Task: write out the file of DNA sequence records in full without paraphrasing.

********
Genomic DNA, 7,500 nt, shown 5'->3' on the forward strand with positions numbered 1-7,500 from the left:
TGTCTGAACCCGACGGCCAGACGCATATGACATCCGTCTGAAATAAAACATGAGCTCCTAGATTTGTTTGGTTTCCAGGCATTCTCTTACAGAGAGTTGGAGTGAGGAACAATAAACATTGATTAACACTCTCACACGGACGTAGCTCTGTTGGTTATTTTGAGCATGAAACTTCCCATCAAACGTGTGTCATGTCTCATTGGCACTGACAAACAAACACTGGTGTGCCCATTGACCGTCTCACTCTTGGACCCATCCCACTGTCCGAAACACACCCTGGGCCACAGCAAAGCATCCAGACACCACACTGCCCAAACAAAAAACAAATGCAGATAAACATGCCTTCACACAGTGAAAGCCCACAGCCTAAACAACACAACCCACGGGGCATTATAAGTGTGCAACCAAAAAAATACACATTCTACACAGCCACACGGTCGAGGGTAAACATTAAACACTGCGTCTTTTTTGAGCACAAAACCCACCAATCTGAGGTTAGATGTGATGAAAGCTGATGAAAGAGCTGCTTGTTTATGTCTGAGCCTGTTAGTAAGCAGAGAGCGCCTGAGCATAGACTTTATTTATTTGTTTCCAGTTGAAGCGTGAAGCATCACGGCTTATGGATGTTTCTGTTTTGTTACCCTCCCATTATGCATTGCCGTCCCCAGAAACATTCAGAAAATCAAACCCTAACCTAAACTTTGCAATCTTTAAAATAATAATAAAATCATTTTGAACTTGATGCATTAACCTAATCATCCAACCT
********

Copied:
Genomic DNA, 7,500 nt, shown 5'->3' on the forward strand with positions numbered 1-7,500 from the left:
TGTCTGAACCCGACGGCCAGACGCATATGACATCCGTCTGAAATAAAACATGAGCTCCTAGATTTGTTTGGTTTCCAGGCATTCTCTTACAGAGAGTTGGAGTGAGGAACAATAAACATTGATTAACACTCTCACACGGACGTAGCTCTGTTGGTTATTTTGAGCATGAAACTTCCCATCAAACGTGTGTCATGTCTCATTGGCACTGACAAACAAACACTGGTGTGCCCATTGACCGTCTCACTCTTGGACCCATCCCACTGTCCGAAACACACCCTGGGCCACAGCAAAGCATCCAGACACCACACTGCCCAAACAAAAAACAAATGCAGATAAACATGCCTTCACACAGTGAAAGCCCACAGCCTAAACAACACAACCCACGGGGCATTATAAGTGTGCAACCAAAAAAATACACATTCTACACAGCCACACGGTCGAGGGTAAACATTAAACACTGCGTCTTTTTTGAGCACAAAACCCACCAATCTGAGGTTAGATGTGATGAAAGCTGATGAAAGAGCTGCTTGTTTATGTCTGAGCCTGTTAGTAAGCAGAGAGCGCCTGAGCATAGACTTTATTTATTTGTTTCCAGTTGAAGCGTGAAGCATCACGGCTTATGGATGTTTCTGTTTTGTTACCCTCCCATTATGCATTGCCGTCCCCAGAAACATTCAGAAAATCAAACCCTAACCTAAACTTTGCAATCTTTAAAATAATAATAAAATCATTTTGAACTTGATGCATTAACCTAATCATCCAACCT